It's worth noting, in light of Roger Clemens's indictment yesterday, that he brought this on himself--not just by (allegedly) taking steroids, but by insisting on testifying before Congress, which is the basis for the indictment. I wrote about the hearing for the Atlantic here. But the full saga of steroids and baseball, including the back story on Clemens, is best covered by the guy who chaired the hearings, Rep. Henry Waxman, in his book, "The Waxman Report: How Congress Really Works," which, serendipitously, is just out in paperback. (And which, full disclosure, I helped him write.)
What struck me most when working on the book with Waxman is that just about everyone involved on the congressional side, Republican and Democrat, thought it would be a bad idea for Clemens to testify, and made this clear to his lawyers. Waxman and Rep. Tom Davis, the ranking member, were of course concerned that Clemens's outright denial that he had used steroids contradicted the Mitchell Report, and therefore risked undermining its credibility. But both were also sensitive to the circus atmosphere that was inevitable if Clemens came before Congress again.
Here's what I think is important about what happened then: Clemens and his lawyers had another path they could have followed that would have avoided the spectacle of a hearing and, possibly (I'm not a lawyer), an indictment:
As the hearing approached, and the hysteria surrounding Clemens reached fever pitch, Tom David and I had second thoughts about having Clemens and [Brian] McNamee testify, sensing that a public appearance might go badly for Clemens and believing that the depositions we had collected--including a four-hour interview with Clemens--provided more than enough material to produce a compelling committee report that supported Mitchell's conclusion. But when we informed Clemens's legal team that we were willing to consider issuing a report in lieu of a hearing, they nevertheless insisted on going forward, emphasizing that Clemens himself felt strongly about having an opportunity to convince the world of his innocence.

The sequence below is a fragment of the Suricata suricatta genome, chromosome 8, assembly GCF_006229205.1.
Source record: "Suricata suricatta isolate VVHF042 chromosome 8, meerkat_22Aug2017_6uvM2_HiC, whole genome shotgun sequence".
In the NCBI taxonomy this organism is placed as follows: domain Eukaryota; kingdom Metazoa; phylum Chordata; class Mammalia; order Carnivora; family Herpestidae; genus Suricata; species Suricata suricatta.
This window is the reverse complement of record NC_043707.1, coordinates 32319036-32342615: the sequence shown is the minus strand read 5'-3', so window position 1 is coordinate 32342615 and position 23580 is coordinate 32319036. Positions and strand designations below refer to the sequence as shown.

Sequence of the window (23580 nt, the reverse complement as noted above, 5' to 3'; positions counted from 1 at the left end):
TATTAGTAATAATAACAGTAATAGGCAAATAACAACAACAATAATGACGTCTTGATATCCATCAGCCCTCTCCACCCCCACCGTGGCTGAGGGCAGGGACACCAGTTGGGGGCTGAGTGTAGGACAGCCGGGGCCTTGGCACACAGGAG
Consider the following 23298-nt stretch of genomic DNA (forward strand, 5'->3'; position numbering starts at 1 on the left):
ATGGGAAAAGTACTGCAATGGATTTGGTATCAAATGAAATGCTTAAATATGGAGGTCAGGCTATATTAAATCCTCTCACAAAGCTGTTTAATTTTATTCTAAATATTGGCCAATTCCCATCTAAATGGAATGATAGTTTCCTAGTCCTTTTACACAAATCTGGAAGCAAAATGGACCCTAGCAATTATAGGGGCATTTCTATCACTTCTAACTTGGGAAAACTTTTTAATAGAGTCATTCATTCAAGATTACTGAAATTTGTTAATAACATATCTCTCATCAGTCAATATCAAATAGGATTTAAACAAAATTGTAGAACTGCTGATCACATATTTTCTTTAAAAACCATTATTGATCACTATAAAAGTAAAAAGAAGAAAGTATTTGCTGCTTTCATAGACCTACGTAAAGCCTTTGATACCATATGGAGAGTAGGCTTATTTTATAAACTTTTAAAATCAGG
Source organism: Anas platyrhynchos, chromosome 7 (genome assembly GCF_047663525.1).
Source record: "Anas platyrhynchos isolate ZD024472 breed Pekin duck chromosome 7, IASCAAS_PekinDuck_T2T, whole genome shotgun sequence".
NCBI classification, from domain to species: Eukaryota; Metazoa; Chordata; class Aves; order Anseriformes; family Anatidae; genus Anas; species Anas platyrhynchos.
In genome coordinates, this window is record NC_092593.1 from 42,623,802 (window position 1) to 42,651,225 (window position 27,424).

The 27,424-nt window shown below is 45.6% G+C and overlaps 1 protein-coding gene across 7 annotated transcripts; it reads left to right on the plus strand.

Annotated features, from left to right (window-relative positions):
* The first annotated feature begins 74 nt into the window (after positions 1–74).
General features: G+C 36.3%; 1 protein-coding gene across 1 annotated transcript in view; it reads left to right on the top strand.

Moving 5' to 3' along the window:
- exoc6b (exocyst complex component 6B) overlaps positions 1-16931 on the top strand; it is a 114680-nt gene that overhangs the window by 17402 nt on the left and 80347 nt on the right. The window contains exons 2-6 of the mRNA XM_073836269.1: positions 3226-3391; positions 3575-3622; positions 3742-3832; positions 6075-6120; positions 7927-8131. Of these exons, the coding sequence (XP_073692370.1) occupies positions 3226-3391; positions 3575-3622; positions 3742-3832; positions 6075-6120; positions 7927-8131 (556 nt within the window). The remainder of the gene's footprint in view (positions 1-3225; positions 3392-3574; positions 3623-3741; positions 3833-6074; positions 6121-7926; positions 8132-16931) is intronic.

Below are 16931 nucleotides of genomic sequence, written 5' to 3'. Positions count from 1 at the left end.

In the days leading up to the hearing, Clemens's lawyers pursued the rather unorthodox strategy of attacking me personally and making several provocative comments about the government investigators assigned to the case. Clemens himself embarked on a goodwill tour of Capitol Hill, going office to office shaking members' hands and signing autographs for many of the same lawmakers who would soon be questioning him. The next day's testimony was carried live on practically every cable network, ESPN reprising its wall-to-wall television and radio coverage. For several hours, Clemens and his lawyers lobbed charges at McNamee and sparred with member of the committee. It was never clear to me, then or now, what Clemens imagined he was going to get out of this. But the new evidence presented against him only strengthened the impression that he was obfuscating. In the end, his testimony was widely judged a disastrous self-inflicted wound, and his reputation seems forever marred.
Now we know what he got out of it: an indictment.
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